I guess there's nothing stopping one from making a couple of gigahenry inductors coupled with K=1. -- John Larkin Highland Technology, Inc jlarkin at highlandtechnology dot com http://www.highlandtechnology.com Precision electronic instrumentation Picosecond-resolution Digital Delay and Pulse generators Custom laser drivers and controllers Photonics and fiberoptic TTL data links VME thermocouple, LVDT, synchro acquisition and simulation
On Nov 7, 6:41=A0am, John S <Soph...@invalid.org> wrote:
> On 11/4/2012 3:37 PM, Jamie wrote:
<snip>
> > =A0 =A0I just love those that talk shit and most likely hardly even tou=
ch a
> > piece of equipment. When they do I am sure they're all thumbs and > > fingers with it and most likely end up getting some one else to do it > > for them and take all the credit for it. > > Like you, right? People like you tend to join a crowd of similar people. > That's why you are only tolerated here. Find your own crowd. > > > =A0 =A0Those guilty of this need not to step forward, I already know wh=
o
> > most of you are. > > Of course. You are omnipotent.
I think you meant omniscient. Which Jamie may believe - but only within the rather circumscribed universe of discourse - and the rest of us know to be quite a way from the truth. -- Bill Sloman, Sydney
On Nov 7, 2:06=A0am, John Larkin
<jjlar...@highNOTlandTHIStechnologyPART.com> wrote:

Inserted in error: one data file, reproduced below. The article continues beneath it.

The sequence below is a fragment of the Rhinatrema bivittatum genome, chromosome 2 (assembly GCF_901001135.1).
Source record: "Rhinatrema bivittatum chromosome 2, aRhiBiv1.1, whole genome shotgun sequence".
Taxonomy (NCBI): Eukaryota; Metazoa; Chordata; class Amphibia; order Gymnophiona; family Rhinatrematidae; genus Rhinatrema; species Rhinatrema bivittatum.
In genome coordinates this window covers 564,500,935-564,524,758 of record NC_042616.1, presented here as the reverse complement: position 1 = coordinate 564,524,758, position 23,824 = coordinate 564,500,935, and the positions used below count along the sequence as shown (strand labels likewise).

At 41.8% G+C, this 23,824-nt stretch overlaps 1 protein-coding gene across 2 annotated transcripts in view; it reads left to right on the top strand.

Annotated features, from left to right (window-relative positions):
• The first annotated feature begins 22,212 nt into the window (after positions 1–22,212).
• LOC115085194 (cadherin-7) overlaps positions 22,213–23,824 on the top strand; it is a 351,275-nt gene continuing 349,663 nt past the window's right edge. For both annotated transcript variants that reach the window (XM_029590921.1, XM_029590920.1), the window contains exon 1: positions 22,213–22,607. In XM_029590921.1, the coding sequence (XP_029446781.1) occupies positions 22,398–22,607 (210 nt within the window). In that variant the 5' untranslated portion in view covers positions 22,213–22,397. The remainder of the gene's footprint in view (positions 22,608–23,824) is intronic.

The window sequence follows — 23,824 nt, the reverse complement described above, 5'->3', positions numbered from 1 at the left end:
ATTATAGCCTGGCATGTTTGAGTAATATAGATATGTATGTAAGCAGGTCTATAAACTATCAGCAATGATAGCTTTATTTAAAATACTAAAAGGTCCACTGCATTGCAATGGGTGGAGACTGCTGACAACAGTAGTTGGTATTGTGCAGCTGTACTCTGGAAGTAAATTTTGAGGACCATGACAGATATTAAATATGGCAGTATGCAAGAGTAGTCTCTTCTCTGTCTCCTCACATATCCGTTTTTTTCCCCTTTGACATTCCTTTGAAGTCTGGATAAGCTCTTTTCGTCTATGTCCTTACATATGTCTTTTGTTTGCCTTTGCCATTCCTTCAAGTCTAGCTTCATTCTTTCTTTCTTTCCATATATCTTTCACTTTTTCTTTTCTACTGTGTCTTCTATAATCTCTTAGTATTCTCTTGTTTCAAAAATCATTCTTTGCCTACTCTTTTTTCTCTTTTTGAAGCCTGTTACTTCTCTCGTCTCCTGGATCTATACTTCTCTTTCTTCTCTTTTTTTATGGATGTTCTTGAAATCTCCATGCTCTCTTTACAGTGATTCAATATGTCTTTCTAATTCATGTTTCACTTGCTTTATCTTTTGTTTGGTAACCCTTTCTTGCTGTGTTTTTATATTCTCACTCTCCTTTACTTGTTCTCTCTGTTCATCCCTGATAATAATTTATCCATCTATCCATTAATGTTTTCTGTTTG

> On Tue, 6 Nov 2012 00:36:11 -0800 (PST), Bill Sloman > <bill.slo...@ieee.org> wrote: > >On Nov 6, 2:25 pm, John Larkin > ><jjlar...@highNOTlandTHIStechnologyPART.com> wrote: > >> On Mon, 5 Nov 2012 18:11:07 -0800 (PST), Bill Sloman > >> <bill.slo...@ieee.org> wrote: > >> >On Nov 6, 12:17 pm, John Larkin <jlar...@highlandtechnology.com> > >> >wrote: > >> >> On Mon, 5 Nov 2012 14:40:55 -0800 (PST), Bill Sloman > >> >> <bill.slo...@ieee.org> wrote: > >> >> >On Nov 5, 1:53 pm, John Larkin > >> >> ><jjlar...@highNOTlandTHIStechnologyPART.com> wrote: > >> >> >> On Sun, 4 Nov 2012 19:43:52 -0600, "Tim Williams" > >> >> >> <tmoran...@charter.net> wrote: > >> >> >> >"John Larkin" <jjlar...@highNOTlandTHIStechnologyPART.com> wrot=
e in
> >> >> >> >messagenews:u2rd98l8ie7ucnfqk2em03grjthvdmoo1q@4ax.com...
<snip>
> >> My clients do their jobs right, and so do I. > > >So you tell us. =A0You presumably convinced them of your competence, or > >maybe you were just the low bidder. > > >>You don't have a job. > > >What's that got to do with their competence? Or yours for that matter? > > >> >>http://arxiv.org/ftp/physics/papers/0111/0111046.pdf > > >> >> (one of my very few published papers) > > >> >155.52-MHz seems surprisingly low. I would have thought that there > >> >were faster standard frequencies that they might have adopted, with > >> >correspondingly lower edge jitter. And it's not "your" paper - you > >> >aren't first author, and clearly didn't write it. > > >> >It may be one of the few published papers that list you as an author, > >> >which is no small thing, but it's not "your" paper. > > >> My timing modules work; you don't. > > >You claim ownership of a paper of which you were a minor author. > >Should we trust your claims about your timing modules? > > Why would I care what you trust? Do you think the NIF paper was faked?
It seems most unlikely, but - accepting that the paper is honest - which I'm more than happy to do - all it says is that you were the supplier, and your gear worked well enough to be satisfactory in the application. As you have mentioned here, when physicists publish about electronics, they usually have exaggerated ideas about how good their electronics is and how close it is to the state of the art. I've got a couple of comments in Review of Scientific Instruments that criticise particularly flagrant examples of this kind of defect.